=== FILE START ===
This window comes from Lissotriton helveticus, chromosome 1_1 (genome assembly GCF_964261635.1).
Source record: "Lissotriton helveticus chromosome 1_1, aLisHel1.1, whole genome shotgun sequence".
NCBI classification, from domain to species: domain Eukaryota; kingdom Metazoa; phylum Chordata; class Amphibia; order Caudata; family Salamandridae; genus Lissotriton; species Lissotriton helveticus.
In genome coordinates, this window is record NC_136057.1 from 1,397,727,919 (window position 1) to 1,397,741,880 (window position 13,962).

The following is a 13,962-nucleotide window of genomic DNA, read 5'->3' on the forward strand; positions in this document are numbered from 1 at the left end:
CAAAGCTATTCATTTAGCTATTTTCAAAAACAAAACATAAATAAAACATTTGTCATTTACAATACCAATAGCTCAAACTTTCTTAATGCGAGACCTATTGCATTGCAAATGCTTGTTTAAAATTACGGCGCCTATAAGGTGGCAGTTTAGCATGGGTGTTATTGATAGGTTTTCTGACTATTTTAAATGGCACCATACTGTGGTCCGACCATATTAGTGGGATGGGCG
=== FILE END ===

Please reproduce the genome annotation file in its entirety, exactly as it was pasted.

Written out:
This window comes from Lissotriton helveticus, chromosome 1_1 (genome assembly GCF_964261635.1).
Source record: "Lissotriton helveticus chromosome 1_1, aLisHel1.1, whole genome shotgun sequence".
NCBI classification, from domain to species: domain Eukaryota; kingdom Metazoa; phylum Chordata; class Amphibia; order Caudata; family Salamandridae; genus Lissotriton; species Lissotriton helveticus.
In genome coordinates, this window is record NC_136057.1 from 1,397,727,919 (window position 1) to 1,397,741,880 (window position 13,962).

The following is a 13,962-nucleotide window of genomic DNA, read 5'->3' on the forward strand; positions in this document are numbered from 1 at the left end:
CAAAGCTATTCATTTAGCTATTTTCAAAAACAAAACATAAATAAAACATTTGTCATTTACAATACCAATAGCTCAAACTTTCTTAATGCGAGACCTATTGCATTGCAAATGCTTGTTTAAAATTACGGCGCCTATAAGGTGGCAGTTTAGCATGGGTGTTATTGATAGGTTTTCTGACTATTTTAAATGGCACCATACTGTGGTCCGACCATATTAGTGGGATGGGCG